The Electric Reliability Council of Texas (ERCOT) introduced wholesale market competition in 1996, following the organizational change of ERCOT from a pure reliability council to an independent...
Regulators Forum: Taming the Utility Frontier
Policymakers are setting sights on new challenges facing utilities.
their peril, and often they were reluctant to do it because they didn’t want to get second-guessed. In Arizona we had no gas deposits and limited storage. The customers weren’t benefiting from the situation, so we changed the rules to provide for pre-approval for participating in storage projects and pipeline open-season investments.
Retail choice is another example. It was still going in Arizona when I took office in 2001. I am in the pro-competition camp, but I am also a pragmatic person. Residential ratepayers had not expressed interest in competition, so we responded to what the people wanted. We moved back on some of the provisions and permitted APS to aggregate its generation assets under the same umbrella as its retail wires company.
At FERC my view is agnostic. Questions of retail structure should be up to the states. But if wholesale markets aren’t competitive, it is hard to get a retail structure in place. So it’s FERC’s role to implement the laws enacted by Congress, and make sure markets are free from artificial constraints and manipulation.
Fortnightly: What’s the appropriate way to apportion merger benefits? How should regulators balance the benefits of increased scale against the prospects of growing market power?
Spitzer: I was involved with the Unisource buyout proposal. It was defeated on a close 3-2 vote. (Editor’s note: Spitzer was one of the dissenters.) Generally, the states do a good job on these matters. Arizona was very thoughtful, and so were Oregon and New Jersey.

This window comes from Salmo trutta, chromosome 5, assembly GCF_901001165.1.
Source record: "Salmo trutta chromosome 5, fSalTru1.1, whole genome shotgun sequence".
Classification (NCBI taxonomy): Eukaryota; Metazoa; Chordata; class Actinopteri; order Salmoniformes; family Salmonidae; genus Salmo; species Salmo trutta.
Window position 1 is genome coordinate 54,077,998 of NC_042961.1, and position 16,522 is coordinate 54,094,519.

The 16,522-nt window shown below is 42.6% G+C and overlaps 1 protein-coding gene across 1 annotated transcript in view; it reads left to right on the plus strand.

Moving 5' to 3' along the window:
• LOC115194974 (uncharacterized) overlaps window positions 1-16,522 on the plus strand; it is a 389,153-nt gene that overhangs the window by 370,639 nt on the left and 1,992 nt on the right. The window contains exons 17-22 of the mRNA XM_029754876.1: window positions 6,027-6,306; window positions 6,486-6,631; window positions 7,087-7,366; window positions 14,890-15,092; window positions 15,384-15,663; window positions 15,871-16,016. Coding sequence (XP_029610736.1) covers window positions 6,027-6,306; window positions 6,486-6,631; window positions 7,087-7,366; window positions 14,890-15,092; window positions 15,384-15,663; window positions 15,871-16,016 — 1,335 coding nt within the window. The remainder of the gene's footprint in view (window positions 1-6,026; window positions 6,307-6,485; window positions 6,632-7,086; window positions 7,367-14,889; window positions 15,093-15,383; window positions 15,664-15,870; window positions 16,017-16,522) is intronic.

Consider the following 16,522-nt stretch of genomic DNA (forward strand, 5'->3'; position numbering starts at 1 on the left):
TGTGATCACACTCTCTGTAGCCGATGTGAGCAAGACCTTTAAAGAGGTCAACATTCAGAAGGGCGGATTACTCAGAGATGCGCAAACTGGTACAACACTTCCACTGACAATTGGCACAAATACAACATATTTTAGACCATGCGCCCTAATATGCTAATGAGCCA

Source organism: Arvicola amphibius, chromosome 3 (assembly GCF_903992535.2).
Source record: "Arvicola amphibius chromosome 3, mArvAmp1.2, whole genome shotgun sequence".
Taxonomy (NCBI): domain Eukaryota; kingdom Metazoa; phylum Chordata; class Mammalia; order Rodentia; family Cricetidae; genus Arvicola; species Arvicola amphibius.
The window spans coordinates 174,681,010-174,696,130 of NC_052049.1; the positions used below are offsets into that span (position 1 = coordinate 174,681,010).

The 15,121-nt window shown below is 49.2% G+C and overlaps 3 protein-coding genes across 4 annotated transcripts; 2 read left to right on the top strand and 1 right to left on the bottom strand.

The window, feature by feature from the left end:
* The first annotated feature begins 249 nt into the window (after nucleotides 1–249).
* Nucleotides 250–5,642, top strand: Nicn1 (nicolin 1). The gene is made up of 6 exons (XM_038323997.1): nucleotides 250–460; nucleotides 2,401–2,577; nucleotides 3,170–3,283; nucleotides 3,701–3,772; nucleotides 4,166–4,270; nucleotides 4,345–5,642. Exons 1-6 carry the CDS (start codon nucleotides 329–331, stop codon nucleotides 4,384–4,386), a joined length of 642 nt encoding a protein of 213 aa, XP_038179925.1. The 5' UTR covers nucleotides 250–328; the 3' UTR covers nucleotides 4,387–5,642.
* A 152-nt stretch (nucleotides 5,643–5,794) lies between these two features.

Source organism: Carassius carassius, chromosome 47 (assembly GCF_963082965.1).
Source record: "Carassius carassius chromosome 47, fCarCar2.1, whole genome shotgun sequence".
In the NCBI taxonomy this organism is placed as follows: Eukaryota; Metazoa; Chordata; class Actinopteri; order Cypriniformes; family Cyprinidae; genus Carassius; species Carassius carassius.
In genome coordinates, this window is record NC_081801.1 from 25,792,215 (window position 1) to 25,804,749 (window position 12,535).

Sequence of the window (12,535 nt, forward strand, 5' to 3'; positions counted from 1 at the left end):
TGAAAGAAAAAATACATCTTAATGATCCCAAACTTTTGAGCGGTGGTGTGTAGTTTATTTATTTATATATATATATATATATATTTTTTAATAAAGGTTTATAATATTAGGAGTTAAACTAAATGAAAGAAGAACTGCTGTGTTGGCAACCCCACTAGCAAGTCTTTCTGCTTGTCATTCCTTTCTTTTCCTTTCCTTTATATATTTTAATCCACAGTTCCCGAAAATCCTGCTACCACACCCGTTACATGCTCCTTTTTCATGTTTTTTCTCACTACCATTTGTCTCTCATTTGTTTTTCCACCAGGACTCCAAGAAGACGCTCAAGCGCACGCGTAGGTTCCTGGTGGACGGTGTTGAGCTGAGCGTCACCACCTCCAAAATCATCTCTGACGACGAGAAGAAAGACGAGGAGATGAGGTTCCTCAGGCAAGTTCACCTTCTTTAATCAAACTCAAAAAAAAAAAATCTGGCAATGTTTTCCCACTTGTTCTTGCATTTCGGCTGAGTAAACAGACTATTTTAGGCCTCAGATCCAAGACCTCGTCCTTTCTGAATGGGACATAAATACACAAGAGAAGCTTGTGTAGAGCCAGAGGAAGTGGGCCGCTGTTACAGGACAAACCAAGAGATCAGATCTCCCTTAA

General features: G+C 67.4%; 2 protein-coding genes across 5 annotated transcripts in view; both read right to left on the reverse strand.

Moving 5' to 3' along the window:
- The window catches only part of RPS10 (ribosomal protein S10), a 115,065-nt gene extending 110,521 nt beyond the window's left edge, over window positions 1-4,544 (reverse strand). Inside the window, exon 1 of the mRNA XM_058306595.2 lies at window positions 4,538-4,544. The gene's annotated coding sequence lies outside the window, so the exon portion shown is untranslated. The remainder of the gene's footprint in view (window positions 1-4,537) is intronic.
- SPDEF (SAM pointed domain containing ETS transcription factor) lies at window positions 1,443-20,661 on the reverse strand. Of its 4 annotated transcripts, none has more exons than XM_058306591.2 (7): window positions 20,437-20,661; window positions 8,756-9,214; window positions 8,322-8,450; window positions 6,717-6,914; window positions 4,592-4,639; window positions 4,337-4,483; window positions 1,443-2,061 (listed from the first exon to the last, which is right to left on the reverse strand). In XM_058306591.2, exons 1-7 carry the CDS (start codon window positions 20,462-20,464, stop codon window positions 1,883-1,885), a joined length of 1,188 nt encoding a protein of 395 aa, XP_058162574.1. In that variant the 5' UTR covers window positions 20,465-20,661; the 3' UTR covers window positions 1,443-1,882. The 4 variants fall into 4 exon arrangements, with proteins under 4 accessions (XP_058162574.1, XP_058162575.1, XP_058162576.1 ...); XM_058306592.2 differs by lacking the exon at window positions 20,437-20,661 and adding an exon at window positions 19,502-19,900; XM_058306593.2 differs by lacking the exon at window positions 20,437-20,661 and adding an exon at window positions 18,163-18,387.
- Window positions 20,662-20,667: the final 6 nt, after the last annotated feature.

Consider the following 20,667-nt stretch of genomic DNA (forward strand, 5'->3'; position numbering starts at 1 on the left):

Then there are localized economic issues, unrelated to wholesale markets, with specific impacts on retail rates and retail issues. Is there a net benefit requirement under state law, or a no-harm requirement? Those are state issues, governed by state constitutions. I recognize Congress has authorized FERC to play a role with regard to asset impairment and cross-subsidization, and in all those cases the states did a thorough job considering those complex issues. I would not want to supplant what the states have done.
With respect to market power, FERC shares review authority with the FTC antitrust division. We have analytical tools to ensure markets are not adversely affected by the exercise of market power. It is a case-by-case question. I don’t believe big is necessarily bad. As long as the analysis demonstrates no adverse impact on competition or rates, and if there is no means for affiliate abuse, the economies of scale created by mergers can benefit consumers.
Fortnightly: What role should electric and gas utilities take in addressing the challenges of national energy security and climate change? How can FERC help them in their efforts?
Spitzer: Energy security comes from reliable infrastructure, and FERC is fulfilling the mandate of Congress with respect to reliability issues, to make sure the grid is reliable. It costs money, but you have to get on the bully pulpit and make people aware of the costs of failure to secure a reliable grid.
I was proud in Arizona to be part of the majority that adopted the renewable portfolio standard (RPS). I believe RPS decisions are best left